Divinity: Original Sin 2 has been out for just under a year now, and has received high praise from the press for being rather bloody brilliant. Divinity: Original Sin 2 has now hit consoles, and comes with the swarm of updates added to the title with the Definitive Edition. Has the transfer to console dampened the game at all, and just what has the Definitive Edition brought to the table? Wait your turn and we’ll have a closer look.
Divinity: Original Sin 2 Definitive Edition brings a host of changes to the title, based upon both performance and fan feedback. Starting off, Larian Studios has given the game the required attention to ensure the title launches ‘Xbox One X Enhanced’ and ready for the PlayStation 4 Pro. PC players can also reap the benefits of the Definitive Edition updates before the master race complains. To achieve such an improvement, the developer has given the title’s physics engine an overhaul, making the game faster and more responsive. Many of the game’s surfaces and textures have received an overhaul, with multiple effects being replaced with more efficient, and arguably better-looking versions. Divinity: Original Sin 2 was not an ugly game by any means, but the Definitive Edition has a clear vibrancy to it that’s hard to ignore, and really helps to lift that game to the next level, even on an OG Xbox One.
Larian Studios also took the release of Divinity: Original Sin 2 on consoles as the perfect catalyst to address some of the critique the title received, most notably the third act, and the storyline for the beloved companion, Beast. Larian has given these areas a good once-over, altering the level design, beefing out storylines, and re-recording a frankly staggering 250,000 words of dialogue. Players can enjoy a nice tutorial deck at the start of the game, undoubtedly there to help those players on console who might not be as versed with the genre. Other areas of the title have been given some love also, so the game is sure to gain some additional replayability for existing players looking to explore the new changes. Larian Studios have even added an easier mode for those players looking for a less punishing experience. Or wimps, as we like to call them.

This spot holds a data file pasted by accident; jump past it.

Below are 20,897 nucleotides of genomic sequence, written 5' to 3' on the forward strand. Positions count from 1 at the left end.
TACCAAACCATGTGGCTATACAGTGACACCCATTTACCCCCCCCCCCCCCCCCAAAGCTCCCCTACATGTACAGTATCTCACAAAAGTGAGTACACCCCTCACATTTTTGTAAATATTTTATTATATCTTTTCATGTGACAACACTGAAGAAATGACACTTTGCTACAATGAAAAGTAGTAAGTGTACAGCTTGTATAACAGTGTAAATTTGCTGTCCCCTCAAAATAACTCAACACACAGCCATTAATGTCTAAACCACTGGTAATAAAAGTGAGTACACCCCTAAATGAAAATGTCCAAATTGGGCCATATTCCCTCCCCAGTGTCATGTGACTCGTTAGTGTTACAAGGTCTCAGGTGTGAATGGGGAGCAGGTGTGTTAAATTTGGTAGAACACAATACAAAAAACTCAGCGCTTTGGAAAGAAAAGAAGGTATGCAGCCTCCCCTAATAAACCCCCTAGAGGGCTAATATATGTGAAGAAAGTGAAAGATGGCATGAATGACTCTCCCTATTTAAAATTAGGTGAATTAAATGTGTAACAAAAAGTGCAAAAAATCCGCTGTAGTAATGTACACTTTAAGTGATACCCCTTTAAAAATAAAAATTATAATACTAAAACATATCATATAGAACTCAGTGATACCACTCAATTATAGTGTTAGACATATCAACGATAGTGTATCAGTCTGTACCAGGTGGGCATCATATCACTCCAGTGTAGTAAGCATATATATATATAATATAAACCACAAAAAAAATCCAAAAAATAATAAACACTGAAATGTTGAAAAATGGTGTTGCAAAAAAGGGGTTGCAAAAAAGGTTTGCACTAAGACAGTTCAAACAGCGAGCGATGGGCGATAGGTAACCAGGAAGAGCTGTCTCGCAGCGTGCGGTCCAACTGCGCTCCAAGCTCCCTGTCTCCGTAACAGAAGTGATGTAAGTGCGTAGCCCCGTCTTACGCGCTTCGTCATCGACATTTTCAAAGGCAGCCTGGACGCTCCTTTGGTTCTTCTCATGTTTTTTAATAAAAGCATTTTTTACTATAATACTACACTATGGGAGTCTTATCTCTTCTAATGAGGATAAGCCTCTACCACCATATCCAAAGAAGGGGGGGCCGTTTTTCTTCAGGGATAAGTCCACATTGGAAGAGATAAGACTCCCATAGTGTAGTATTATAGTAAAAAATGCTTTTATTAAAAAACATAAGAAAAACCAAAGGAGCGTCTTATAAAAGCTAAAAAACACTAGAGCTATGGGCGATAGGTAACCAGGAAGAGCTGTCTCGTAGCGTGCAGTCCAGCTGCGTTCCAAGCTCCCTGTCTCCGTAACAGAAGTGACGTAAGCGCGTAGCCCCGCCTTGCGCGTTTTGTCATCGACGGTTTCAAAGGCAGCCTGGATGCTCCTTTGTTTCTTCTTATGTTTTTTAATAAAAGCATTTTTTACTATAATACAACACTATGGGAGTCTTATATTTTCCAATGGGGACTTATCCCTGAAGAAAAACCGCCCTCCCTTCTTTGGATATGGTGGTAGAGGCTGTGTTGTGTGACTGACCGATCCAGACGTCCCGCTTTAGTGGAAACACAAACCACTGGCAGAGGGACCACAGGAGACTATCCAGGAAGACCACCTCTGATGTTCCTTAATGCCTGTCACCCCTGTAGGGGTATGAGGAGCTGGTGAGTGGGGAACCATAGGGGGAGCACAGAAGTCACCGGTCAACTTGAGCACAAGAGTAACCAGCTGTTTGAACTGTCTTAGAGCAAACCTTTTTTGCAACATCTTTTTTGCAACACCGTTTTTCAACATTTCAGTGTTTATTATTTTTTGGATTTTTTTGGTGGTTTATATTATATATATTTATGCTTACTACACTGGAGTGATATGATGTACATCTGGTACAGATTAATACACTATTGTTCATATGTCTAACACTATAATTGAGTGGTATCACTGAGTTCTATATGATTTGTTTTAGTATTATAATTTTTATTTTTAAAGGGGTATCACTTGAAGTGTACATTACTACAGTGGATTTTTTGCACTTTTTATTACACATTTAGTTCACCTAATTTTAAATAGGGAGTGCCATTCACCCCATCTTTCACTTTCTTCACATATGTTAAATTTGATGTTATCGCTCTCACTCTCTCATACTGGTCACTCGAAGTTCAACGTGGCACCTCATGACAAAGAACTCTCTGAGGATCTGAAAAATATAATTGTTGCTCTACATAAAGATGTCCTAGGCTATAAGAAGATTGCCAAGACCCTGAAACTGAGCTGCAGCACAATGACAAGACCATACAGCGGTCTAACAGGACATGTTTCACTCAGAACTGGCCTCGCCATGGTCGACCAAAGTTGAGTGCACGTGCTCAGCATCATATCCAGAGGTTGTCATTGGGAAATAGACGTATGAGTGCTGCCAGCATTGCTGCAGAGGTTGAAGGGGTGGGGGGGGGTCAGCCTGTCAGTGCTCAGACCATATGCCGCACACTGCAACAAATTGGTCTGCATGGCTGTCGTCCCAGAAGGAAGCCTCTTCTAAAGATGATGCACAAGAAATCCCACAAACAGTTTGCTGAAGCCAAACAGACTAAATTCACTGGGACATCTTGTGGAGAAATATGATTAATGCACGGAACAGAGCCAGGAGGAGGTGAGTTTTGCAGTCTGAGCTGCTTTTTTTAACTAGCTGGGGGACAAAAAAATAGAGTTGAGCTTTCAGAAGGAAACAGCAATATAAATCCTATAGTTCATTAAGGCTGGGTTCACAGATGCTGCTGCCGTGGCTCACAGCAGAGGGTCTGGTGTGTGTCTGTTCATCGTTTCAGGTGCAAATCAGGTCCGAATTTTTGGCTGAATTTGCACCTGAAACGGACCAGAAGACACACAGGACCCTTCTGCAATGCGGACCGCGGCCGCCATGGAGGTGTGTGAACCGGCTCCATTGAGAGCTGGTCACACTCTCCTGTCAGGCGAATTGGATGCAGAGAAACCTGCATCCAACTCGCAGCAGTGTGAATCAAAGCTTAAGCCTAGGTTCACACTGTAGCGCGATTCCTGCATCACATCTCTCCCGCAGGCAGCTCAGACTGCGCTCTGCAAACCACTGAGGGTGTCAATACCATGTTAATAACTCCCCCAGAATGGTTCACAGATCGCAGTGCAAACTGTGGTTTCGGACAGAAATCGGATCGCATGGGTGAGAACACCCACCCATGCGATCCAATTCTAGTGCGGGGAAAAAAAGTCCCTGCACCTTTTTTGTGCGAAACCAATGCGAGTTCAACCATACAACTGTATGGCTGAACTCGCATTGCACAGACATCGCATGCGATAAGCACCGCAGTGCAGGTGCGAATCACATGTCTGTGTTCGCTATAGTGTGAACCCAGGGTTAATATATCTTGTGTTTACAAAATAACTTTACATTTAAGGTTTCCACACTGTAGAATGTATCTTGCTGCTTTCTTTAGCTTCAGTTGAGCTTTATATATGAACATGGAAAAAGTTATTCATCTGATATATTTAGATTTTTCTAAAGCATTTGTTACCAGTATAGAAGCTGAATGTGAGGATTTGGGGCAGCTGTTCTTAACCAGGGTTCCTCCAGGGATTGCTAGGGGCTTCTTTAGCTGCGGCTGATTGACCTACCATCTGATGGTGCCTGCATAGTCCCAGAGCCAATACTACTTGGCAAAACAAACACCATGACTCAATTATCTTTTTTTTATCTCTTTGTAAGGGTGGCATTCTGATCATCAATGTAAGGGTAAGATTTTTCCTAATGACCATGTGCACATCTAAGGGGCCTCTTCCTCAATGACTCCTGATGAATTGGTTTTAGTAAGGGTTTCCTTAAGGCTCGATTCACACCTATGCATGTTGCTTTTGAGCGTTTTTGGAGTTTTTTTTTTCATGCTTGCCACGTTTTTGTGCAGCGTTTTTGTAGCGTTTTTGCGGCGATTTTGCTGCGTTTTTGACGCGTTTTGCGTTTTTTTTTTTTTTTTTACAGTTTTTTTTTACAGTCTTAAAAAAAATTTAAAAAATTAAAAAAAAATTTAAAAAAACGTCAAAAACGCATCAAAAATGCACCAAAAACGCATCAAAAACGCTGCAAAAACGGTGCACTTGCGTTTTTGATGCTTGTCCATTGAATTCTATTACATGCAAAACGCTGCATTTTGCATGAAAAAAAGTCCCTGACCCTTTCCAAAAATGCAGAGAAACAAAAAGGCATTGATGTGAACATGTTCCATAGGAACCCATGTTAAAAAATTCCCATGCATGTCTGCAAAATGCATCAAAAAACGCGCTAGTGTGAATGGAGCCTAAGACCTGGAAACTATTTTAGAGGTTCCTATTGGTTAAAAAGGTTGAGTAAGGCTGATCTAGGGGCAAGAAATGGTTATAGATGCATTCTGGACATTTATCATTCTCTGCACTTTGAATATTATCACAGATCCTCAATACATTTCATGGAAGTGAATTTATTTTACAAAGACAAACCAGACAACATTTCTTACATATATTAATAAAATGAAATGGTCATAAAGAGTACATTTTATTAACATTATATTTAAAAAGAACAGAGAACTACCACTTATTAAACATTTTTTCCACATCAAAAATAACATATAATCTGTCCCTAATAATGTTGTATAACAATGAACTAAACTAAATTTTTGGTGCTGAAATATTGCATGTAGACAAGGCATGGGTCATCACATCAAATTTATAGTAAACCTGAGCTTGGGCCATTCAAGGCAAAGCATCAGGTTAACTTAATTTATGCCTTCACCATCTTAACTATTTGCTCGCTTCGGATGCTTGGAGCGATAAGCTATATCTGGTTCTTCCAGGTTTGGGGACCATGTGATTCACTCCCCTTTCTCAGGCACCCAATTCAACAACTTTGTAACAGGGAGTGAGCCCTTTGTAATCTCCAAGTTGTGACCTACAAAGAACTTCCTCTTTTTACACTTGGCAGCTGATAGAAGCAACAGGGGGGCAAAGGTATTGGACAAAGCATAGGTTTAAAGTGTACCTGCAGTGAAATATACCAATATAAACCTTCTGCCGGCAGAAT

There has also been some nice quality of life additions made to Divinity: Original Sin 2. Gone is the combination of lore and questlines, opting to instead separate the two and thus remove a lot of the clutter and confusion. There’s also a nice party inventory, which allows you to see the whole parties inventory space, and even move multiple items across at once, a fantastic addition to the title’s usability. Overall, the title has seen an abundance of improvements within the creation of the Definitive Edition, to both ensure the smoothness of the title’s console release, and improve the experience for those who have played the title on PC since release.